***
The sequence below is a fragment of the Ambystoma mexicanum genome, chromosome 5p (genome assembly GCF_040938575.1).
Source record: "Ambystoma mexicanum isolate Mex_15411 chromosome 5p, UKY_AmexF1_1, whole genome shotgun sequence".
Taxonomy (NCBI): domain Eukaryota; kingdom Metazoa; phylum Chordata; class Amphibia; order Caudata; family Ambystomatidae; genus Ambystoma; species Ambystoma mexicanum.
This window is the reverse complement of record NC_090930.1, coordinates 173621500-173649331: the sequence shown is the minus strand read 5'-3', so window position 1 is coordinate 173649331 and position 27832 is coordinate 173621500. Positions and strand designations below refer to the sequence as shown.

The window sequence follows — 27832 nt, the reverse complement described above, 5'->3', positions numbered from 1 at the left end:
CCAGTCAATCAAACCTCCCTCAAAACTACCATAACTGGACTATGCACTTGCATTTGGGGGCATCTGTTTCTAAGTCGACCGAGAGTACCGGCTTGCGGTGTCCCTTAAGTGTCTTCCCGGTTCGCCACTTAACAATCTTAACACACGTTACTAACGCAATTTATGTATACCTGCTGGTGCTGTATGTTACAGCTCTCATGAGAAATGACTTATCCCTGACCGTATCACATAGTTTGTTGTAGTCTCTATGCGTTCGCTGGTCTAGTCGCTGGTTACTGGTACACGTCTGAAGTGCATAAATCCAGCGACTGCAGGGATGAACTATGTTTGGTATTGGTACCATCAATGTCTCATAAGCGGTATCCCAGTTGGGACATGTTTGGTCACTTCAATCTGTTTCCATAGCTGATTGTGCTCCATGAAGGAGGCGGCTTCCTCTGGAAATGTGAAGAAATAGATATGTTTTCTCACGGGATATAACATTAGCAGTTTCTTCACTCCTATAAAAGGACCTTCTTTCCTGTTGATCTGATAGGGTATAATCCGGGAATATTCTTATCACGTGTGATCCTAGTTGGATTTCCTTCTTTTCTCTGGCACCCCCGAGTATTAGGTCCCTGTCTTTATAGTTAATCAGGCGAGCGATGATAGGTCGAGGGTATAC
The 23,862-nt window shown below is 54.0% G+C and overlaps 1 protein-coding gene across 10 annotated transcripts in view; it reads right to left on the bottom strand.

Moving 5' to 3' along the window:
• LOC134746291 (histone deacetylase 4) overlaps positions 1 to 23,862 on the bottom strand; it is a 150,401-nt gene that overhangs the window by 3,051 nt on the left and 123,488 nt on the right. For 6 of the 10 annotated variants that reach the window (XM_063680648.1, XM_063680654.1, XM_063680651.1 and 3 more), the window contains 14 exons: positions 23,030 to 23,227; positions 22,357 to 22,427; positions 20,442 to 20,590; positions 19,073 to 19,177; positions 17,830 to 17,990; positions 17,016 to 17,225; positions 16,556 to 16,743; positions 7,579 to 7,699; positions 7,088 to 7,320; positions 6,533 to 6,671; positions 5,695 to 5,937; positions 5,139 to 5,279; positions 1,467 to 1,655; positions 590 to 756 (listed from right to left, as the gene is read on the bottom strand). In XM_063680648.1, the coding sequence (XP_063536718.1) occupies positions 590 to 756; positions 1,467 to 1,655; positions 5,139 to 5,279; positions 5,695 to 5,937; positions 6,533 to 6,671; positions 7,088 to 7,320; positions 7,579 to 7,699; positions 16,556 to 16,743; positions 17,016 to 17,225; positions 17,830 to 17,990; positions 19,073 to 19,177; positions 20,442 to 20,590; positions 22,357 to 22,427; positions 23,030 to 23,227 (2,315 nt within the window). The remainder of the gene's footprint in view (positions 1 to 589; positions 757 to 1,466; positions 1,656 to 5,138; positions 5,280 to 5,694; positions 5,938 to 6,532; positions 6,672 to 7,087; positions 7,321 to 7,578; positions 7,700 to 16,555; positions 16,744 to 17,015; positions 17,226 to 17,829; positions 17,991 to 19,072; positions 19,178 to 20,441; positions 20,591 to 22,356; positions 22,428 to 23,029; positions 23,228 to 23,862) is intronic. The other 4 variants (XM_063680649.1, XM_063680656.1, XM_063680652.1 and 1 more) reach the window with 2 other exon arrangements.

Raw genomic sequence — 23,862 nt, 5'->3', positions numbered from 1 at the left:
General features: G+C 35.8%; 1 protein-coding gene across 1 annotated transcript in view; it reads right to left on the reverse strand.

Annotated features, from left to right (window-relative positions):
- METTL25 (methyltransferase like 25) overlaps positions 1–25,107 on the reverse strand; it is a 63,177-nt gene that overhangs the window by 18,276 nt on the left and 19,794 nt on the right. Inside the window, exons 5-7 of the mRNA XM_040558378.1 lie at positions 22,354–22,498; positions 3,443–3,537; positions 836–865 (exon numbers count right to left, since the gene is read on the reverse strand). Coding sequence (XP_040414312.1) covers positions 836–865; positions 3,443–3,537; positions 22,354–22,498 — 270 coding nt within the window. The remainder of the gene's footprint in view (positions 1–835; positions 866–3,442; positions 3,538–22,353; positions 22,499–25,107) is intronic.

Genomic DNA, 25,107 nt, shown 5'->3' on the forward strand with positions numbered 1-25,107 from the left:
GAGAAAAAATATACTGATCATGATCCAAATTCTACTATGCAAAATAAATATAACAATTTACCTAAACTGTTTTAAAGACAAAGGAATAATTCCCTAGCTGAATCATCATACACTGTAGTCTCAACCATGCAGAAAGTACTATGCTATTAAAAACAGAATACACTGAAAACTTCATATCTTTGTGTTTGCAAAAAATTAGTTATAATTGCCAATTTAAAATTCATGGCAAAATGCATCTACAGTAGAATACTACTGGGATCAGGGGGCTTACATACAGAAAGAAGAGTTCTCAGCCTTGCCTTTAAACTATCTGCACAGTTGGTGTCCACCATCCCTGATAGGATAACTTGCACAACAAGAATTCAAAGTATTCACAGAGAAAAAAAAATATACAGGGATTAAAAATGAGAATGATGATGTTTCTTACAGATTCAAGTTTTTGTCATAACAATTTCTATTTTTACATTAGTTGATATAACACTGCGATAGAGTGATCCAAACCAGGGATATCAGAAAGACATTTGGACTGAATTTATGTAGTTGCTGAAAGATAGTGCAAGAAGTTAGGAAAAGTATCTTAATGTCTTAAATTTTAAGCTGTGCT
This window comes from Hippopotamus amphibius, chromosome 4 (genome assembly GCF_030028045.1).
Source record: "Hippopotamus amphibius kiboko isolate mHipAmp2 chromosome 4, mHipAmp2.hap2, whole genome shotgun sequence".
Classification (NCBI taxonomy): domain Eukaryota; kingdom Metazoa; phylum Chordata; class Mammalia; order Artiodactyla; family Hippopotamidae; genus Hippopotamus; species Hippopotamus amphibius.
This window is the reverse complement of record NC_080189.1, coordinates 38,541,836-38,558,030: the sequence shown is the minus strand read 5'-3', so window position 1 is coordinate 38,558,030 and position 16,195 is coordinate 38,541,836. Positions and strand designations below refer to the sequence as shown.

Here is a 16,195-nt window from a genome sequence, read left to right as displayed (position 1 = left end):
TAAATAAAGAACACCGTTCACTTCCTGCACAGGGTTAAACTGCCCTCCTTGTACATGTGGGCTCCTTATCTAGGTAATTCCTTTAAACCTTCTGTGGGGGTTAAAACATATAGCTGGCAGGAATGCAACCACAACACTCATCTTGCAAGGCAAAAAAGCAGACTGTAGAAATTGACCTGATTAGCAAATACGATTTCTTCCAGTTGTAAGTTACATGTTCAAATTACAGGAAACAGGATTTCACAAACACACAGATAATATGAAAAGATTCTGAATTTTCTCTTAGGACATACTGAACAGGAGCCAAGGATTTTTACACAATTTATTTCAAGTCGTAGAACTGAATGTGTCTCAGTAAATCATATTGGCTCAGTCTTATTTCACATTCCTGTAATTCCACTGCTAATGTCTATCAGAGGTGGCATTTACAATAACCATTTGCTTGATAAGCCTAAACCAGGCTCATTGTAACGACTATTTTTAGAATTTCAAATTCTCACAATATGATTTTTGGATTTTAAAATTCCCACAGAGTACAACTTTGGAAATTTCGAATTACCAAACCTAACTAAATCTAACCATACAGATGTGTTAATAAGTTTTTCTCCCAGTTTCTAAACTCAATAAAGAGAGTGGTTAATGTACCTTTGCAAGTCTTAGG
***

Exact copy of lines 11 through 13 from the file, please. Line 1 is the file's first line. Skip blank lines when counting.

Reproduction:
General features: G+C 35.8%; 1 protein-coding gene across 1 annotated transcript in view; it reads right to left on the reverse strand.

Annotated features, from left to right (window-relative positions):
- METTL25 (methyltransferase like 25) overlaps positions 1–25,107 on the reverse strand; it is a 63,177-nt gene that overhangs the window by 18,276 nt on the left and 19,794 nt on the right. Inside the window, exons 5-7 of the mRNA XM_040558378.1 lie at positions 22,354–22,498; positions 3,443–3,537; positions 836–865 (exon numbers count right to left, since the gene is read on the reverse strand). Coding sequence (XP_040414312.1) covers positions 836–865; positions 3,443–3,537; positions 22,354–22,498 — 270 coding nt within the window. The remainder of the gene's footprint in view (positions 1–835; positions 866–3,442; positions 3,538–22,353; positions 22,499–25,107) is intronic.